Marking one year of expanding high-speed Internet access in minority communities, NTIA’s Office of Minority Broadband Initiatives (OMBI) today released its inaugural Annual Report. This report, required by the Consolidated Appropriations Act of 2021 (CAA), details OMBI’s accomplishments over the office’s first year, identifies barriers to high-speed Internet access in minority communities, and outlines the office’s role in achieving digital equity across the United States.
The Internet is an essential communications tool that enables access to work, education, healthcare, and justice. Once a luxury, access to affordable, reliable, high-speed Internet is now a necessity.
Despite its importance, millions of people in America cannot afford Internet service. Millions have no Internet access at all. And many who do, still face slow connection speeds and inadequate service.
Affordability is a core part of the Biden-Harris Administration’s Internet for All initiative. We know that access to an Internet connection isn’t true access unless everyone can afford that connection.
During Digital Inclusion Week, we are analyzing NTIA’s Internet Use Survey data that highlight disparities in Internet adoption. Our previous blog discussed some of the barriers facing the 24 million households that do not use the Internet at home.
Internet access means access to education, healthcare, jobs, and entertainment. It’s essential to full participation in our modern economy. Still, NTIA data show that about one in five U.S. households are not connected to the Internet at home.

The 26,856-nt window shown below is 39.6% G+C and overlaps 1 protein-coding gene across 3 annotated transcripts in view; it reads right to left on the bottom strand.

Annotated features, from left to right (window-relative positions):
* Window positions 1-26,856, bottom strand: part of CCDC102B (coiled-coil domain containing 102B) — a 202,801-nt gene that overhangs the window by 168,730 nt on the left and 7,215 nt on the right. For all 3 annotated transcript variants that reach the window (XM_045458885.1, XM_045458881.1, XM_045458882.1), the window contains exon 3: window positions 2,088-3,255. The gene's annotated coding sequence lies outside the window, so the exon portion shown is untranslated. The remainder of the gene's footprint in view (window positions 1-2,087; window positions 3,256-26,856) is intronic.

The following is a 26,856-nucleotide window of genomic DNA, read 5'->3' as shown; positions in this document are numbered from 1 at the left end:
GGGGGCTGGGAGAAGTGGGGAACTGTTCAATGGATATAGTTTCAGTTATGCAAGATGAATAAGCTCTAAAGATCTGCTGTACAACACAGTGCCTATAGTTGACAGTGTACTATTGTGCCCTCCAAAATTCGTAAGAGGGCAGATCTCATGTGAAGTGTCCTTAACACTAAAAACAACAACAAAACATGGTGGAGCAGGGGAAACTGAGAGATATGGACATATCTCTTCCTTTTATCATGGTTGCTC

President Biden’s Internet for All initiative is working to connect everyone in America to affordable, reliable high-speed Internet. With NTIA spearheading the initiative, we know it’s important to make data-driven solutions and assess who is not online and what barriers are keeping them unconnected.
The September 30, 2022, application deadline for the Enabling Middle Mile Broadband Infrastructure Program is just days away. Our aim is to help applicants submit complete, informed, and high-quality applications. This post focuses on the Budget Information section.
So here’s how to Be Complete and Score Big!
Who Are Middle Mile Providers?
Middle mile service may be offered by a wide range of entities, from traditional retail Internet Service Providers, large technology companies that do not offer retail Internet service at all, or electric utilities that increasingly recognize their capability to transform the communications market. Regardless of who deploys and operates them, middle mile connections are crucial to connectivity and competition.
Why Middle Mile Matters
Middle mile infrastructure bridges the gap between where information is stored and the people interacting with it – it's an essential part of reliable, high-speed Internet access. Because of the nation’s middle mile networks, anyone in America can transfer data across the world, enabling community, competition, learning, and well-being.
The Communications Supply Chain Risk Information Partnership (C-SCRIP) held its first webinar for stakeholders on Monday, August 8. This program featured discussions on:
Access to the Internet plays a critical role, serving as a catalyst for work, education, essential services, and more as part of routines in everyday life. But, even today, for many Americans, access to affordable, reliable, high-speed internet is still out of reach.